06-16-2012 07:43 PM
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  1. jdevenberg's Avatar
    Which do you think you will go for? I'm torn because I don't really ever do anything that RT couldn't handle, and the presumed superior battery life and lower prices make it appealing, but I am leery of first gen products. I'm hoping that the new Clover Trail Atom CPU's will manage to get similar (or better) performance (battery life especially) and come in closer to ARM tablet prices and thinness/weight than a full blown Core i system. For me, if that happens, I'll be getting an Atom based Windows 8 tab with dock, or slider if thin and light enough. If even the Atom packing Win8 products are significantly pricier/thicker/louder/battery hungrier than their ARM based competition it wii be a WinRT Slider or tab and dock.
    06-05-2012 08:33 AM
  2. Los's Avatar
    I'm not really a tablet kind of person, I prefer a laptop. So I'd go with the x64 version
    06-05-2012 09:10 AM
  3. ninjaap's Avatar
    Maybe both? Definitely, a 17" laptop with 8 for home use and a tablet for travel. As long as the tablet is lighweight and thin, then I'll go for an 8. Otherwise, it will be RT.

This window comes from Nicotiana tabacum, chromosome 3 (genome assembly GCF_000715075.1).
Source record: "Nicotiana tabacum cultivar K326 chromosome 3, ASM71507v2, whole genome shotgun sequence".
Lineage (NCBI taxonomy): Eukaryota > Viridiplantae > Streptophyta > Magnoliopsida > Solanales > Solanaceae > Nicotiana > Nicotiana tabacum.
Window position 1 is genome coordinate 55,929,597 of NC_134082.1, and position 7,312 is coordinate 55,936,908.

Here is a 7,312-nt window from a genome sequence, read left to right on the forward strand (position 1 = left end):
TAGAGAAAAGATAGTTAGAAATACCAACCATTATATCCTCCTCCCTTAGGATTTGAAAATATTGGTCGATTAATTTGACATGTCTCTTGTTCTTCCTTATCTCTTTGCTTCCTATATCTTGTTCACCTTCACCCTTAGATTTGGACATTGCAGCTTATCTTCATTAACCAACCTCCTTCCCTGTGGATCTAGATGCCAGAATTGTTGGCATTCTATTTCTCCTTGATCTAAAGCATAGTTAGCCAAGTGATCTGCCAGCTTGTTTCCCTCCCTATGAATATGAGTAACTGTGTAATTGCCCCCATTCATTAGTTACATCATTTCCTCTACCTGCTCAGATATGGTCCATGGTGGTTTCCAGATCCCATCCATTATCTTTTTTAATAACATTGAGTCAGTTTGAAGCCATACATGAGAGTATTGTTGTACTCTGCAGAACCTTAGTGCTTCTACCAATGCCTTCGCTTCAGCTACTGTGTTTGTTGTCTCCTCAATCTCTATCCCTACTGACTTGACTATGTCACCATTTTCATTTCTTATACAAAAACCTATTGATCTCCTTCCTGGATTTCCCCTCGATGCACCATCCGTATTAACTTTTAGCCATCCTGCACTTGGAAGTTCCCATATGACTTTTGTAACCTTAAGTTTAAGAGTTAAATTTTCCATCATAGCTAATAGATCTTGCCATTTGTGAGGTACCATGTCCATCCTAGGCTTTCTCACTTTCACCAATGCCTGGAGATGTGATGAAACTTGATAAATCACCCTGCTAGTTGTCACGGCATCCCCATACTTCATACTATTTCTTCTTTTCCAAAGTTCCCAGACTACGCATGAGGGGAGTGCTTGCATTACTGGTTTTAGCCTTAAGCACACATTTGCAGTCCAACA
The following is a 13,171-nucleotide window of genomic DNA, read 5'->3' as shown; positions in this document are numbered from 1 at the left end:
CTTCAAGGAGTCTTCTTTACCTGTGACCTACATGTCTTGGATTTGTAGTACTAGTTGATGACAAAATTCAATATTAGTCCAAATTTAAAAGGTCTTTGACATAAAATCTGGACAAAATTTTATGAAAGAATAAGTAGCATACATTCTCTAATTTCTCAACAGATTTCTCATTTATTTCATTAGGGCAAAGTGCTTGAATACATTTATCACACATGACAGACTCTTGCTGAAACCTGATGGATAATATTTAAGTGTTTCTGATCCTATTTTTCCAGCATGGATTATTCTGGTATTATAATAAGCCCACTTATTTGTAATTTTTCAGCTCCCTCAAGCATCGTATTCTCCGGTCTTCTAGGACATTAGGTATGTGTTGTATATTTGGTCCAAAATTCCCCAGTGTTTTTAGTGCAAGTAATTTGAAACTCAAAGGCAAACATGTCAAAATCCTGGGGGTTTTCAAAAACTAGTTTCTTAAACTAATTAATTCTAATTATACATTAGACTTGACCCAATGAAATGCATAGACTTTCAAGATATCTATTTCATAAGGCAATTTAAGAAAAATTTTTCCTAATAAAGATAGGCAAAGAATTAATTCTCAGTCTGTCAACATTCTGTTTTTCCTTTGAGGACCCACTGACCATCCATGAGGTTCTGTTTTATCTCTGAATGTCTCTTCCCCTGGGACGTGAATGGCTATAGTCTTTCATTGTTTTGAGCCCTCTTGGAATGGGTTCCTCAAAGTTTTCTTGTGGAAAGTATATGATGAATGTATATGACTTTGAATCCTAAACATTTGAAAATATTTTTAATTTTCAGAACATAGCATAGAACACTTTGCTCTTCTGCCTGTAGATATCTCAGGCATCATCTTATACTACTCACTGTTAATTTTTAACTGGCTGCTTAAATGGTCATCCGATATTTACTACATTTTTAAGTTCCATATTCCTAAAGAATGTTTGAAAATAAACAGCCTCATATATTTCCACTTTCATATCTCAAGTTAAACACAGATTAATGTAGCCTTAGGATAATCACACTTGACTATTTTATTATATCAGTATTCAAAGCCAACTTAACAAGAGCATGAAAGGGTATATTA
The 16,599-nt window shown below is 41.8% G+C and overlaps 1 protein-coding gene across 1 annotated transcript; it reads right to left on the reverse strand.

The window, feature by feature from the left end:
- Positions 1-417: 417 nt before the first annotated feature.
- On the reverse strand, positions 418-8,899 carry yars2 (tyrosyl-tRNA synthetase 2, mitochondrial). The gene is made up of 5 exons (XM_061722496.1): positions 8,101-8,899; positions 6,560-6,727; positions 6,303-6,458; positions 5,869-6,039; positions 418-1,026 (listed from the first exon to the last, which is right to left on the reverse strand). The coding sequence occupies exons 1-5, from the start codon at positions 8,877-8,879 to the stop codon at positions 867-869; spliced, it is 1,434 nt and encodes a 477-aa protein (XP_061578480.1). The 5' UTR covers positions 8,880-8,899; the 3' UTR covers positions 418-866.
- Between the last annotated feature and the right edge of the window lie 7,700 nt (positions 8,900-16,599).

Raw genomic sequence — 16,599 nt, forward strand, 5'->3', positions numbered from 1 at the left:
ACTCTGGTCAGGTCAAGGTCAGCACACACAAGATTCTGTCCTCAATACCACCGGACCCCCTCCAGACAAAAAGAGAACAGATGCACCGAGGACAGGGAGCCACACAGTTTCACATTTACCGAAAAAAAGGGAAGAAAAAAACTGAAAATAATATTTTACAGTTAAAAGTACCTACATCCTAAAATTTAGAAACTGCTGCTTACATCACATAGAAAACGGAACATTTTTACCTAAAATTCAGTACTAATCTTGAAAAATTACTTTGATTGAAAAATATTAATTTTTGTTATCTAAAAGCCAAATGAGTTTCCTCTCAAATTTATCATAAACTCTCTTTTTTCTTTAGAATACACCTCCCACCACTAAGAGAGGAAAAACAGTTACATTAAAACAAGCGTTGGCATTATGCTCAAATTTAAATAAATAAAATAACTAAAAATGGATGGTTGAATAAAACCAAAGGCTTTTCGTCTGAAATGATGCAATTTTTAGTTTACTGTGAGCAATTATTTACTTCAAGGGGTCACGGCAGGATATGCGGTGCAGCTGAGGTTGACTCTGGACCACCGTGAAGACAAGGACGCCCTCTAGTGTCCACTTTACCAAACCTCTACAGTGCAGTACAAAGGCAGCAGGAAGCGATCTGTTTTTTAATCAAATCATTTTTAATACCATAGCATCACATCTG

06-05-2012 09:14 AM
  4. jimski's Avatar
    Probably an RT tablet. My current usage does not benefit from a laptop, so I will probably stick with my desktop (big screen, full keyboard, multiple burners, backup drive) and have the tablet to do some browsing around the house, control my XBox, etc.

    Sent from my Lumia 900 using Board Express Pro
    06-05-2012 09:19 AM
  5. jdevenberg's Avatar
    Probably an RT tablet. My current usage does not benefit from a laptop, so I will probably stick with my desktop (big screen, full keyboard, multiple burners, backup drive) and have the tablet to do some browsing around the house, control my XBox, etc.

    Sent from my Lumia 900 using Board Express Pro